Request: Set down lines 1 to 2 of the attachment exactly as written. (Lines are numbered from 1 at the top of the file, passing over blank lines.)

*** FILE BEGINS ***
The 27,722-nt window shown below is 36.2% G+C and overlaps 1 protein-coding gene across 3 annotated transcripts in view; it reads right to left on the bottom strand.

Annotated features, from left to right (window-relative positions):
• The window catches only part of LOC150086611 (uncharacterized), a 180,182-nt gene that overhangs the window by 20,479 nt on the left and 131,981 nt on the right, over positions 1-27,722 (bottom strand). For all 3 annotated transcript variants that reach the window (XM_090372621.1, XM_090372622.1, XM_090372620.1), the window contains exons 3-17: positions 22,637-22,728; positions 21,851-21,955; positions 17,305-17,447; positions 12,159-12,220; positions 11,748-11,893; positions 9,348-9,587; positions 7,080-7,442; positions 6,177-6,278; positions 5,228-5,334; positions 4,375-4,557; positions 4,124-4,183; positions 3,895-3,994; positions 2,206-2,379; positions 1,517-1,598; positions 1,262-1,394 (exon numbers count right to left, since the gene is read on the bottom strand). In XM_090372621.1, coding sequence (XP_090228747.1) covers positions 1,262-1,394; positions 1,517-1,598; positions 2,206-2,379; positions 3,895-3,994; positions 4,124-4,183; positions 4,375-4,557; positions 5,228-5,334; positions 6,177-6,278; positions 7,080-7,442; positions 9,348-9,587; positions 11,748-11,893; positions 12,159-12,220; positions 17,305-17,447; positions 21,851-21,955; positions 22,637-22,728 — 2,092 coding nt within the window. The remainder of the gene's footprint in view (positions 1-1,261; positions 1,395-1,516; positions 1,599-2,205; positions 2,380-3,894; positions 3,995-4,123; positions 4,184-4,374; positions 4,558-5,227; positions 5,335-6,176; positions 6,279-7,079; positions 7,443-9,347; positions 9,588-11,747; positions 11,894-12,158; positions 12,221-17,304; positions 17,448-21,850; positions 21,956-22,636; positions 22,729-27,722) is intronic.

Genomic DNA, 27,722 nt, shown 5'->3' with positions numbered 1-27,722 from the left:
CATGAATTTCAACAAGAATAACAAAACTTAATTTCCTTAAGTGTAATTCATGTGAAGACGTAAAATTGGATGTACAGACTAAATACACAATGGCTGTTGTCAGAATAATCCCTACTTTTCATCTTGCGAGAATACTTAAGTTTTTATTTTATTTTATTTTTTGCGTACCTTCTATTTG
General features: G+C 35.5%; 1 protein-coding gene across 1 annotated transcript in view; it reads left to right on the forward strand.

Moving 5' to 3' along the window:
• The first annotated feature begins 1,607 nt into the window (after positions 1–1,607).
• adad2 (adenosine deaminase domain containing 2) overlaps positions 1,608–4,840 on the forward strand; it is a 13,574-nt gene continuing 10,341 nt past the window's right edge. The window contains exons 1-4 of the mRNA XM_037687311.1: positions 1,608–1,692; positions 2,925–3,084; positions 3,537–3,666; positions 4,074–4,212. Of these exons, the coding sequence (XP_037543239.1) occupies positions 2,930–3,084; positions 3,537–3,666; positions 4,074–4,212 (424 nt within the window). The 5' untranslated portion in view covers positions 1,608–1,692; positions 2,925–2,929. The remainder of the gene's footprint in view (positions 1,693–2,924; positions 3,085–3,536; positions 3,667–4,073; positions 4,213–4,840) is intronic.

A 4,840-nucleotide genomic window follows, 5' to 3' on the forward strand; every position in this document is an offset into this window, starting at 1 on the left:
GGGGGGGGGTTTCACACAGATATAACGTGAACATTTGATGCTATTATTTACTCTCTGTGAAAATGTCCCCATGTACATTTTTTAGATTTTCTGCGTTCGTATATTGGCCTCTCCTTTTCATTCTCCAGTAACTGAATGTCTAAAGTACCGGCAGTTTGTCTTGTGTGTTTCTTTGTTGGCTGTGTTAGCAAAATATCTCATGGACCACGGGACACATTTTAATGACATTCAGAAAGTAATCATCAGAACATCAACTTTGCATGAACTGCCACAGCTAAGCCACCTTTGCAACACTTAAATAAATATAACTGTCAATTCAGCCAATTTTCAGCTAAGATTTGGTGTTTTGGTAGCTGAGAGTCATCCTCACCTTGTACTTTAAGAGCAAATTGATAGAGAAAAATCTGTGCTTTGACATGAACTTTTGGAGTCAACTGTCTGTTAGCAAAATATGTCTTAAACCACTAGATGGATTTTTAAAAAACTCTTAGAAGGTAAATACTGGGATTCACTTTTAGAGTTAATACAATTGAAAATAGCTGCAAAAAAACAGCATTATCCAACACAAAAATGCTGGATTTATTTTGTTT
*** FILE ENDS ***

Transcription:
The 27,722-nt window shown below is 36.2% G+C and overlaps 1 protein-coding gene across 3 annotated transcripts in view; it reads right to left on the bottom strand.

Annotated features, from left to right (window-relative positions):